The art and science of communication

Heather Bing

The impact of communication on different academic areas was explored yesterday during the College of Arts and Sciences’ second annual mini-symposium, “Can You Hear Me Now. Good!: The Arts and Science of Communication.”

The symposium brought together academics from the College of Arts and Sciences as well as the College of Communication and Information to discuss the topics of computer science, sociology and rhetoric in terms of communication studies.

Computer science professor Hassan Peyravi gave a speech titled “Telecommunications Mediums: The Science of Communication.” Peyravi said communication facilitates the current dominant technologies used in information gathering, processing and distribution; however, these are broad areas and communication between them can break down.

“One problem we are facing is shrinking the gap between these areas,” he said. “We need a globally accepted and interoperable architecture between these diverse applications.”

Although scientific innovations have led to new media options, those devices are not always used upon creation.

“We invent devices, we invent architecture, and not all of them are used as applications,” he said. “We have to have vertical evolution before we can put the product in the market.”

Sociology professor Stanford Gregory continued the discussion with his presentation, “The Importance of the Speech Fundamental to Human Social Behavior.” Gregory discussed the sociology behind his work in paraverbal studies.

“Paraverbal studies focuses on aspects of sound,” he said. “But not necessarily the verbal aspect we’re conditioned to think of.”

His research has shown that when people communicate, they accommodate their speech patterns and verbal frequencies depending on whom they are speaking with.

“When it comes to convergence, that convergence is from the person of lower status to higher status,” he said.

This study was done by analyzing speech patterns between Larry King and his interviewees. Depending on the social status of the person being interviewed, King would adapt to their speech patterns or they to his.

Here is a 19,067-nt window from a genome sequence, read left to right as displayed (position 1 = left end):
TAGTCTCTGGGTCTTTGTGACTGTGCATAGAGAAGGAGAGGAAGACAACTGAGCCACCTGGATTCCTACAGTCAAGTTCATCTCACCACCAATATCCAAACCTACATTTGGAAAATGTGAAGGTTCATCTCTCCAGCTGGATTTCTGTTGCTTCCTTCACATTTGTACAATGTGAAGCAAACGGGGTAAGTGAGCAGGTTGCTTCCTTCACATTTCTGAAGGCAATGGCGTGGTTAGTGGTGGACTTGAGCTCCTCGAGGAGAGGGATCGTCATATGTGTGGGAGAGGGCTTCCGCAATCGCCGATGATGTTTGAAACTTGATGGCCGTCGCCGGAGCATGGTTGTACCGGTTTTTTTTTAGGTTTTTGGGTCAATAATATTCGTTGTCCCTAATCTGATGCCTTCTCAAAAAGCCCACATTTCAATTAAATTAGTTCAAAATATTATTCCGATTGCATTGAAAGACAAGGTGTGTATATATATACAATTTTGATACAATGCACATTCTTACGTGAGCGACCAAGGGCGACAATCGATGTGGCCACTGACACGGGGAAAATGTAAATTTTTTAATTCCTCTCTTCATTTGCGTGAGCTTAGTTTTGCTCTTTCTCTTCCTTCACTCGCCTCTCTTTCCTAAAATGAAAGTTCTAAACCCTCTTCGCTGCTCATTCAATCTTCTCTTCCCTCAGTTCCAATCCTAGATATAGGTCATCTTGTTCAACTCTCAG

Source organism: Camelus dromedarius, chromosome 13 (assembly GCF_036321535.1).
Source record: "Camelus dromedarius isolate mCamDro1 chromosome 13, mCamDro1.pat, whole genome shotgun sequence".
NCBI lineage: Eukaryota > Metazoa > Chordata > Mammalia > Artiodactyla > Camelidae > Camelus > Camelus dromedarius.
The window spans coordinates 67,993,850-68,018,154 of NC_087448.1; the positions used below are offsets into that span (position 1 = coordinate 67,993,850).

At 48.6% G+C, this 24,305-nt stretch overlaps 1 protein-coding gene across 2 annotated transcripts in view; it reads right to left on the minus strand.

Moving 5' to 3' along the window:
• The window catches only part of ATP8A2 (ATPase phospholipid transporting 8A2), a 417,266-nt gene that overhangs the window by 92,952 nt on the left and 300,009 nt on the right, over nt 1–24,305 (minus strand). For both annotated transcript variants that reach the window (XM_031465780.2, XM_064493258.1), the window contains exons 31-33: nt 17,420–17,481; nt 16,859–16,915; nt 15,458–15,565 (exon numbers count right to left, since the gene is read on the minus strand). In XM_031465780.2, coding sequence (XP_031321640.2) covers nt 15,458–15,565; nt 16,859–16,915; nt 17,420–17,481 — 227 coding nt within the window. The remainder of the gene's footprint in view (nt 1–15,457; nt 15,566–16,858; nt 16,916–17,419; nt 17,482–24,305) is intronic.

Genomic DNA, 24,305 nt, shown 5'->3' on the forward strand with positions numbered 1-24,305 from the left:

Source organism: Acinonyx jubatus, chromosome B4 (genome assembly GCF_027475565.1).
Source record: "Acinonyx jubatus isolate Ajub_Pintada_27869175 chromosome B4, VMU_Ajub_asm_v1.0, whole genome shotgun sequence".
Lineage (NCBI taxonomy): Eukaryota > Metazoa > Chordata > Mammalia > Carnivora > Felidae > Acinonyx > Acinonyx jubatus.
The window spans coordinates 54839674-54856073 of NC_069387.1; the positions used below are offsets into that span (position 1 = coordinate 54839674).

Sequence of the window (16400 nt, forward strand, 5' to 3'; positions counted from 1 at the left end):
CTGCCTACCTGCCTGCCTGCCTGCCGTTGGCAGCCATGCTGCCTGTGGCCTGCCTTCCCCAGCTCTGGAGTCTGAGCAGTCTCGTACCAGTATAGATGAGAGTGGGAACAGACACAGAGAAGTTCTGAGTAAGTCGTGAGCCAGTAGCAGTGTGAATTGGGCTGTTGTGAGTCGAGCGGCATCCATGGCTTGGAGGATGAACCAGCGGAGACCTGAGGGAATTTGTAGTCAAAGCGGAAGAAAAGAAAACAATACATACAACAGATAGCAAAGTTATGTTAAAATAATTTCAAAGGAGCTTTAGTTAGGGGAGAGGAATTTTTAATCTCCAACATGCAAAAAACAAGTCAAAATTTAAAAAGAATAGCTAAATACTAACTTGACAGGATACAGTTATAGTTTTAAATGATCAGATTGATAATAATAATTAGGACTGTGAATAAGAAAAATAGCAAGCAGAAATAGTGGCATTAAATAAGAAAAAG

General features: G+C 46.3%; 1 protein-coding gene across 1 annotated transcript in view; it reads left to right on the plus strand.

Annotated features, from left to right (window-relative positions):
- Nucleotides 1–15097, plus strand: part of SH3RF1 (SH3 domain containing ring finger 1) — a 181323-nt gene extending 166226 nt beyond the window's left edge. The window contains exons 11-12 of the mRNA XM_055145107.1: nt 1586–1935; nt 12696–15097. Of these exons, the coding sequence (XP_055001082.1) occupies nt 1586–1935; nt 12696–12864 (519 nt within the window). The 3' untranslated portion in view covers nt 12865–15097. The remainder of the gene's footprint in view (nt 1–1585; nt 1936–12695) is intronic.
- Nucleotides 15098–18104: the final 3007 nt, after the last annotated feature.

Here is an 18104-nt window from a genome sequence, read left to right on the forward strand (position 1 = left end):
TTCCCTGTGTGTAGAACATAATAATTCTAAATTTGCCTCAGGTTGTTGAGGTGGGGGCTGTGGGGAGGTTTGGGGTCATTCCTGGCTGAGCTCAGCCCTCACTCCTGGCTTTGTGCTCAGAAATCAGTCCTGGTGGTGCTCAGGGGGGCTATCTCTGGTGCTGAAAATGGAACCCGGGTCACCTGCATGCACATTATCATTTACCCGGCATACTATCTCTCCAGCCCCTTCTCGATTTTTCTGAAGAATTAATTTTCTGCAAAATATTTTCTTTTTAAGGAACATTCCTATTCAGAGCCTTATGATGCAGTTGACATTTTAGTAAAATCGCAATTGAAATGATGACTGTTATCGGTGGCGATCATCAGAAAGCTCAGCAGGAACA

Gregory also discussed dichotic listening and the impact it might have on communication in the future. This study focuses on how directing sound to the section of the brain that analyzes that information may make communication more effective. This study could influence cell phone use with drivers, military and governmental security and studies such as English as a second language.

John Ackerman, associate professor of rhetoric, spoke on “Rhetoric and Communication: A Tale of Three Cities.” He discussed design and how architecture is used to turn words and stories into structures and space. While facility users see buildings, designers see renderings.

Ackerman studied Salt Lake City, Ohio City and the city of Kent and how public dialogue and suggestions influenced the science and art of design in those areas.

Gracie Lawson-Borders, assistant professor of communication studies, was the symposium’s discussant and said the different ways communication flows can be seen in each presenter’s topic.

She said the presenters’ areas of technical, auditory, and speech and language communications show the capabilities, access points and meanings of communication channels.

“We are all trying to communicate,” she said. “We are all socially constructing our reality.”

Contact College of Arts and Sciences reporter Heather Bing at [email protected].